Toni Lansbury blogs about things she is grateful for, www.gratitudeathon.com, and is a freelance creative director/copywriter/attention getter, who’s most recent work you can see at uturndesign.com. You can always reach her at tonilansbury@gmail.com and follow her on Instagram at @tonilans

It was seven years ago, during a frigid December, when about 1,298,973 miserable things were happening to me simultaneously. My kids were young teenagers and I am the one responsible for putting the “happy” in happy holidays. I was completely overwhelmed. (Where are the elves when you need them, anyway?) So, I did what I knew how to do–something I learned from Oprah years before—I red up my gratitude journal. But instead of writing what I was thankful for in a notebook, I used Facebook. I promised to write one thing I was grateful for every day for a month. And a funny thing happened, I felt better. Another funny thing happened, the people reading my posts felt better. When I ended my little experiment, they urged me to keep it going, to write a book or create a blog. I declined, thinking it had served its purpose.

A month later, I missed gratitude. So, with the help of a friend, I put a basic website together and the gratitudeathon blog was born. It’s been read from Bulgaria to Canada, Thailand to Australia.
Here’s what I’ve learned about the simple act of getting grateful (And Robert Emmons, PhD, professor of psychology at the University of California, Davis, the world’s leading scientific expert on gratitude has the research to prove what I’ve experienced firsthand):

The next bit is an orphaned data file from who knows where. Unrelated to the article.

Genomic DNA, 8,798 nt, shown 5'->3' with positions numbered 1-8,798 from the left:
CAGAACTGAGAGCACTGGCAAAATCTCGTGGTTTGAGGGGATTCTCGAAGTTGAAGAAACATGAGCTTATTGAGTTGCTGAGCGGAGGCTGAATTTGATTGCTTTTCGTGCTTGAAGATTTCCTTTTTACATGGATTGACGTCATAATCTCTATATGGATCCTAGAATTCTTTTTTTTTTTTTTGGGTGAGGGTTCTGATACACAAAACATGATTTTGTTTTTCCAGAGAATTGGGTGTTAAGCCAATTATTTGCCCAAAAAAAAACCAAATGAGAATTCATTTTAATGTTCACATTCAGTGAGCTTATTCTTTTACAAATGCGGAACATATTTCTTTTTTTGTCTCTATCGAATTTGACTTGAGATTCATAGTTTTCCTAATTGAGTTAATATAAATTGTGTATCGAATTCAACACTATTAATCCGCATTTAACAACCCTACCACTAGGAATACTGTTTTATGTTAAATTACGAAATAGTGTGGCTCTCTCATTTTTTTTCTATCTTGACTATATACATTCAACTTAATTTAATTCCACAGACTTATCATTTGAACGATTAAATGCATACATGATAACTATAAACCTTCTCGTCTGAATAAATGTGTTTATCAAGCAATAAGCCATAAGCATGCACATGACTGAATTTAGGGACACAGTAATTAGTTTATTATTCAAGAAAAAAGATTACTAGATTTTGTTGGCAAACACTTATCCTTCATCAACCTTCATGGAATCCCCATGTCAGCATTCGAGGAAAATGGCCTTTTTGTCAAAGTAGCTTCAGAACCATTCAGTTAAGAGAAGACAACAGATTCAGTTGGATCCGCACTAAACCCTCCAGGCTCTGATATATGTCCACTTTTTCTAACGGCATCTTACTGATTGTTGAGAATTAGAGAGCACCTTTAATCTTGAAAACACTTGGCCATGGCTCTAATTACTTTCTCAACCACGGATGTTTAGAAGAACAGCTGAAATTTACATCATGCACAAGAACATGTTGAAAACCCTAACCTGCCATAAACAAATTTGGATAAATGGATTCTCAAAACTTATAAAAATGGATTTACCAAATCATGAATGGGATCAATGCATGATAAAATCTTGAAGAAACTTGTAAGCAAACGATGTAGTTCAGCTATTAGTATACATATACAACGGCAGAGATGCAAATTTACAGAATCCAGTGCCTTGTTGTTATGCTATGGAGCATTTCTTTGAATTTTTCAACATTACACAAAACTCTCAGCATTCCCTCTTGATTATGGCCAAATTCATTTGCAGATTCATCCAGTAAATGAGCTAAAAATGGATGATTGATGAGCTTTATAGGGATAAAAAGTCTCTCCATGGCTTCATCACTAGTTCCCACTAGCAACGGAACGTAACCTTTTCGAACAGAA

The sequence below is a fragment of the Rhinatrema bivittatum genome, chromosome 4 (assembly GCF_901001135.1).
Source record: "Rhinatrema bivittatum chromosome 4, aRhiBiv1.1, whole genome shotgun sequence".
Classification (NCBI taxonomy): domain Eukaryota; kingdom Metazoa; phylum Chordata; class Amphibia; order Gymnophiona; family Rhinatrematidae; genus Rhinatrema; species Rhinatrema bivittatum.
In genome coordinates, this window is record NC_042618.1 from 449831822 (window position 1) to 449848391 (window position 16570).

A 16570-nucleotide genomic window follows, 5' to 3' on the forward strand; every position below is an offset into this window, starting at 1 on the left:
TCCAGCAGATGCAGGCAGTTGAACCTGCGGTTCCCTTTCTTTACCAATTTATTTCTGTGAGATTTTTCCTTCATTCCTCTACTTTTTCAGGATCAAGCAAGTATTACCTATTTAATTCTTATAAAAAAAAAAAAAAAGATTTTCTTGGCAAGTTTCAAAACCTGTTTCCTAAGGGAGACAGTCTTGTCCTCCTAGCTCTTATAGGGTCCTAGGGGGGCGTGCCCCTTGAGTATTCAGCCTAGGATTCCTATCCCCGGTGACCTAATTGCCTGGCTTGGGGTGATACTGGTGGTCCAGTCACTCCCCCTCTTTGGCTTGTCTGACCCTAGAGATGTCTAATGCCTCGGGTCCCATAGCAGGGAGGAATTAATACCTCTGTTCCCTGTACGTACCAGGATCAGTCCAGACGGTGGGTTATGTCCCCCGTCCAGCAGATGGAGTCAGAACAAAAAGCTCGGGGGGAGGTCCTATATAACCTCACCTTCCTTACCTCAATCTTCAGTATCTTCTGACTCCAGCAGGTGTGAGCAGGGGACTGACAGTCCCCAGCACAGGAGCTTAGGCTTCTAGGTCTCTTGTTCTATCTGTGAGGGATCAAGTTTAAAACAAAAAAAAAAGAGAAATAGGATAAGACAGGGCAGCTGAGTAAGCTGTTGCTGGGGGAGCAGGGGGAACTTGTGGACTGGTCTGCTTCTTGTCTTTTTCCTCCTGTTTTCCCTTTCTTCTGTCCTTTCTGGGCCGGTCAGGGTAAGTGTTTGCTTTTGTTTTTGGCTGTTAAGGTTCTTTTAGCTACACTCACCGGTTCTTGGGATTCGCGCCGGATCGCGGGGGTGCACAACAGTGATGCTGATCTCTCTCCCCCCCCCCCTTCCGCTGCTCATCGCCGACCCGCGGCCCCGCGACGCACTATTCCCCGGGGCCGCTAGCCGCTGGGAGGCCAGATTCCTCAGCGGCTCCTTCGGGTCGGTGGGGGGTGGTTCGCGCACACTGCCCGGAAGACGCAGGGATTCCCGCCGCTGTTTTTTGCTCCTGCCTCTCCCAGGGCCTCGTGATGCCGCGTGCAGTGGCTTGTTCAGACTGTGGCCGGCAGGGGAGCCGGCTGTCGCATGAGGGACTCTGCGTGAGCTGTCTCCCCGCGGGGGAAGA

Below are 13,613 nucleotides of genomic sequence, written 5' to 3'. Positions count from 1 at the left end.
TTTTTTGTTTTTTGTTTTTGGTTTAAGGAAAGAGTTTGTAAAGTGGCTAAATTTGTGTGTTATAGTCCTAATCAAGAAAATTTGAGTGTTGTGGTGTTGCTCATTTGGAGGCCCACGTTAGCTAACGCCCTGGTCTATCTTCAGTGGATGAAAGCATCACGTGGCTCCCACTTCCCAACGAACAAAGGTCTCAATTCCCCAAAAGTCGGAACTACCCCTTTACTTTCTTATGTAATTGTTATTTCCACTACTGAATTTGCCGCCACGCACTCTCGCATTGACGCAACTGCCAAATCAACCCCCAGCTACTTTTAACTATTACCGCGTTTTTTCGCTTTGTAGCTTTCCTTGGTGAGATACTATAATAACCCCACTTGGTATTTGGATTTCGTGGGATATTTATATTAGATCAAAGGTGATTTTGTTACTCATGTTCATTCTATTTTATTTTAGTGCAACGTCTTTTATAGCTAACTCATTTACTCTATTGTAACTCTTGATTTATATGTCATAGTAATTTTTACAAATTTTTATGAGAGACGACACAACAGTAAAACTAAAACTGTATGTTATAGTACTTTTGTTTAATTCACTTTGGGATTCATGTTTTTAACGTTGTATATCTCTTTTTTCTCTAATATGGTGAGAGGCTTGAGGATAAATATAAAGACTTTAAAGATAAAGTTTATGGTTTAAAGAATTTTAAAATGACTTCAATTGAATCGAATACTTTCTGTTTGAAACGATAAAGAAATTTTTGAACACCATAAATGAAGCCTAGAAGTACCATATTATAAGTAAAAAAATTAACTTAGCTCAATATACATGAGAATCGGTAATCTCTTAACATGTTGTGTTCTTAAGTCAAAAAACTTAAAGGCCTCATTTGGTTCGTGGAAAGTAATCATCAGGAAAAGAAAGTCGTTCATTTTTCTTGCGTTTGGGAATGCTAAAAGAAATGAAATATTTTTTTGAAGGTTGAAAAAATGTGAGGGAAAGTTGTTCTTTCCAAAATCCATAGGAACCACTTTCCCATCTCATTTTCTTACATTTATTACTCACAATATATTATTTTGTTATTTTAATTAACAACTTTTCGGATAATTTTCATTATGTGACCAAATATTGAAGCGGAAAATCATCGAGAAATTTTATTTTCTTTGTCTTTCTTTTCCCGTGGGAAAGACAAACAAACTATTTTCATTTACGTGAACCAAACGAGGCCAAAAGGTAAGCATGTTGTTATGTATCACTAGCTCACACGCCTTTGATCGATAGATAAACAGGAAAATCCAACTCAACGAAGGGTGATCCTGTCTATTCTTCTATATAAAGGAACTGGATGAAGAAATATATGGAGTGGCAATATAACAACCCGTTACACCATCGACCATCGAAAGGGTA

1. Practicing gratitude is easy. Just commit yourself to writing down (on paper, or a computer), what you’re feeling grateful for. It can be as simple as your bed, and as complex as that friend who showed up when you needed them most. Yup, that easy, but don’t be fooled, it’s powerful in its simplicity.

2. Studies prove that gratitude is a major mood booster. It actually makes you happier. And, can you have too much happiness?

3. The mind and body are connected, so an enhanced mood means an enhanced physical body. It’s the most natural of natural medicines.

4. People are drawn to those in a positive state. Gratitude helps put you there.

5. It’s easy to find your gratitude when things are going well, it’s even more important to nd it when things are challenging. Focusing on something good can help you through something bad.

6. Gratitude makes every day better, by asking you to become more aware throughout your routine. It helps keep you in the moment.

7. By focusing on what you have, you realize what you need, and you might nd that it’s less than you thought.

8. You can’t control the world, but you can control how you look at it. A gratitude practice isn’t magic, it’s just choosing to see the good in your life.

If you want to do something that doesn’t take much time, but can have a radical effect on your wellbeing, give a gratitude practice a shot. And if you want to see what I’m grateful for, head to gratitudeathon.com.

Key Takeaways:

  • A gratitude practice is easy but powerful. Focus on what’s is good in your life and write it down daily.
  • Gratitude improves relationships. People are drawn to those in a positive state, and gratitude can put you there.
  • Scientific studies have proven that practicing gratitude can make you happier and healthier.

We invite you to join the conversation by submitting a comment below.

Toni Lansbury